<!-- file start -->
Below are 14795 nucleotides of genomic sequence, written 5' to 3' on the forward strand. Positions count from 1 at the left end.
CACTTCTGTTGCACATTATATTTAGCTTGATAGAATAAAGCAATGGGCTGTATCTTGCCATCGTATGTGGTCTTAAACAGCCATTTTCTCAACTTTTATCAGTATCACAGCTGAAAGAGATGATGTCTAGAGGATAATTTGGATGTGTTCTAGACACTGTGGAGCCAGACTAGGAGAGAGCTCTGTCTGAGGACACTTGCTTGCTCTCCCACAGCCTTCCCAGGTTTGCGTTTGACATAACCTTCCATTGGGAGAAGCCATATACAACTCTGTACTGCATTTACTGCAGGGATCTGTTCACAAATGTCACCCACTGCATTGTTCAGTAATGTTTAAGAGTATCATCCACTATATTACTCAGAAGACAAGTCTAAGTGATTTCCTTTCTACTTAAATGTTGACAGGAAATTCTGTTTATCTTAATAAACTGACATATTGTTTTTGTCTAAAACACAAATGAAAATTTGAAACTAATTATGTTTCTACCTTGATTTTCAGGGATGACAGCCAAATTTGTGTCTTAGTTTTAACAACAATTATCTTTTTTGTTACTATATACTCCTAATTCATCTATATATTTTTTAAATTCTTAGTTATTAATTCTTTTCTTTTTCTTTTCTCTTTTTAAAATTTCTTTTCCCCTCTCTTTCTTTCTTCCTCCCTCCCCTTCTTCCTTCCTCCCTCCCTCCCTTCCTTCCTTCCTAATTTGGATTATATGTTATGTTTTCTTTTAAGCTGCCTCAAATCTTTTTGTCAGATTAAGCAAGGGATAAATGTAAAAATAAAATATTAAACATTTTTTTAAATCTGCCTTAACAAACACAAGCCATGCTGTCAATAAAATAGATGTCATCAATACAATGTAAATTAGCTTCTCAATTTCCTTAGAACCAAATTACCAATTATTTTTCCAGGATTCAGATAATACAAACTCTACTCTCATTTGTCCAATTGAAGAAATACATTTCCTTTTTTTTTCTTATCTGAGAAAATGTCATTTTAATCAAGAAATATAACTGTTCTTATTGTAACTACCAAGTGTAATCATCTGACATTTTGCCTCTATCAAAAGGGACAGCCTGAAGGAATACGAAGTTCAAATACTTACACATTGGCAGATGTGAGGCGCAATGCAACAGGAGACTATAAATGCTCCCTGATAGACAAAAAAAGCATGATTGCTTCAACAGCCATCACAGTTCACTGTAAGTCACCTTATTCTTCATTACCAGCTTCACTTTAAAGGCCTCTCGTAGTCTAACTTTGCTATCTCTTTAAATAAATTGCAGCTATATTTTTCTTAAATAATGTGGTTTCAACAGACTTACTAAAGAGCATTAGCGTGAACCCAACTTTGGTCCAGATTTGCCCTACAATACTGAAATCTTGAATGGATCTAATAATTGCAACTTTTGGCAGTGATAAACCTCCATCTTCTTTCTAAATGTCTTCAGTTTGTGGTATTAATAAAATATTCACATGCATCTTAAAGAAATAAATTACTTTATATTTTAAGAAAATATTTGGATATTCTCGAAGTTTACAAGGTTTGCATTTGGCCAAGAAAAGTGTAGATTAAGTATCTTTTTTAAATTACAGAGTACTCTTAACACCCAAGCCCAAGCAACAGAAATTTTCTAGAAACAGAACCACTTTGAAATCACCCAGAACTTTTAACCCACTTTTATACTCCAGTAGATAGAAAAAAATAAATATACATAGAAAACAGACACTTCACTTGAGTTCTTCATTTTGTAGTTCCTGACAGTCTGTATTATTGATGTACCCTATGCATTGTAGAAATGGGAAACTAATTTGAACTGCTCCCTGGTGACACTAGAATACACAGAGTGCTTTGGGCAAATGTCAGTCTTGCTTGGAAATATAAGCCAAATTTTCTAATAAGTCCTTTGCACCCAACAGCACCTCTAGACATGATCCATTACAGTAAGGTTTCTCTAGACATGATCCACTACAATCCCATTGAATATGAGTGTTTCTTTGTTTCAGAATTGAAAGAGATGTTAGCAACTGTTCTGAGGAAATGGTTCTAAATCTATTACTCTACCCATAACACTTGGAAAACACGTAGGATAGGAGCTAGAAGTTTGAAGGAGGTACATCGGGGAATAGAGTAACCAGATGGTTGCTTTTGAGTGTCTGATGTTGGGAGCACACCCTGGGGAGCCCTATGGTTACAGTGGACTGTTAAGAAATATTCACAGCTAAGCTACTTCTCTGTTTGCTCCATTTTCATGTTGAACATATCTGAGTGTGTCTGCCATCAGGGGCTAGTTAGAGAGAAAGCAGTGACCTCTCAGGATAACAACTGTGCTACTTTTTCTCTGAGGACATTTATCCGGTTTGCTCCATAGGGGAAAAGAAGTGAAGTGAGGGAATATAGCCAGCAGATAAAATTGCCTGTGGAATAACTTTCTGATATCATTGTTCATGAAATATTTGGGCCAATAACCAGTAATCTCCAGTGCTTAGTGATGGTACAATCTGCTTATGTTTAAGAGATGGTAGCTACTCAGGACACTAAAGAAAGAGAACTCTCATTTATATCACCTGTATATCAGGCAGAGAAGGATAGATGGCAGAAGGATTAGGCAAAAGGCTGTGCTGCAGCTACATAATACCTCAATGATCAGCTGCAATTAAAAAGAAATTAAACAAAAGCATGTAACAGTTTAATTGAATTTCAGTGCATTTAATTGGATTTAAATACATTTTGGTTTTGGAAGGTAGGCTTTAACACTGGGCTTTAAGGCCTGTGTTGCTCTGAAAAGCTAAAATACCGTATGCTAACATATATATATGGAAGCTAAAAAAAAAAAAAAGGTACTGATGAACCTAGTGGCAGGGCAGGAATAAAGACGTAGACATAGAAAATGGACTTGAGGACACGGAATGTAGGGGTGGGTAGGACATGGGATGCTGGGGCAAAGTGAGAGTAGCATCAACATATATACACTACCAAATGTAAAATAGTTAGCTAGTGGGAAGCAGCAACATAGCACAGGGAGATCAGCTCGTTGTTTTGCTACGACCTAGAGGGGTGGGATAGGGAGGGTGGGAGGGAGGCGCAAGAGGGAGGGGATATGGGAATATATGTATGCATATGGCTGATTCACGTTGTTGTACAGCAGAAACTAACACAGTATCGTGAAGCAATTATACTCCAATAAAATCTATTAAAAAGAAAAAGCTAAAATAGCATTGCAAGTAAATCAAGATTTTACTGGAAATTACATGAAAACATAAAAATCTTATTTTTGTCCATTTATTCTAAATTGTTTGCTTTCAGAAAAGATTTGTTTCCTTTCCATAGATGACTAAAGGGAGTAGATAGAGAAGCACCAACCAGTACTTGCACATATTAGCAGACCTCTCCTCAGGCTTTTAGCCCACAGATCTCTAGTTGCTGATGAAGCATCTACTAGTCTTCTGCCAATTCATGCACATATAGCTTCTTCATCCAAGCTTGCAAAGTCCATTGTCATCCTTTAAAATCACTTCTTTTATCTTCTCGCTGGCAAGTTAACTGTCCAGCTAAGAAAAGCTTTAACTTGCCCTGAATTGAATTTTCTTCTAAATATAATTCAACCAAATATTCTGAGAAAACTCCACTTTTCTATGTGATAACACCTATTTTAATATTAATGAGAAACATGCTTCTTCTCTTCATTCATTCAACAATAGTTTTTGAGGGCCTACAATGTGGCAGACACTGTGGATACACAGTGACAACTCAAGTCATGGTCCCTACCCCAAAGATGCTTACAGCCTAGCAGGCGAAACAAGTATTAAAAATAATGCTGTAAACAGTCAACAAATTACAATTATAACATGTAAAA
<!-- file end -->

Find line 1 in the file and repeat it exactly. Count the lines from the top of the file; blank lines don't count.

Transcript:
Below are 14795 nucleotides of genomic sequence, written 5' to 3' on the forward strand. Positions count from 1 at the left end.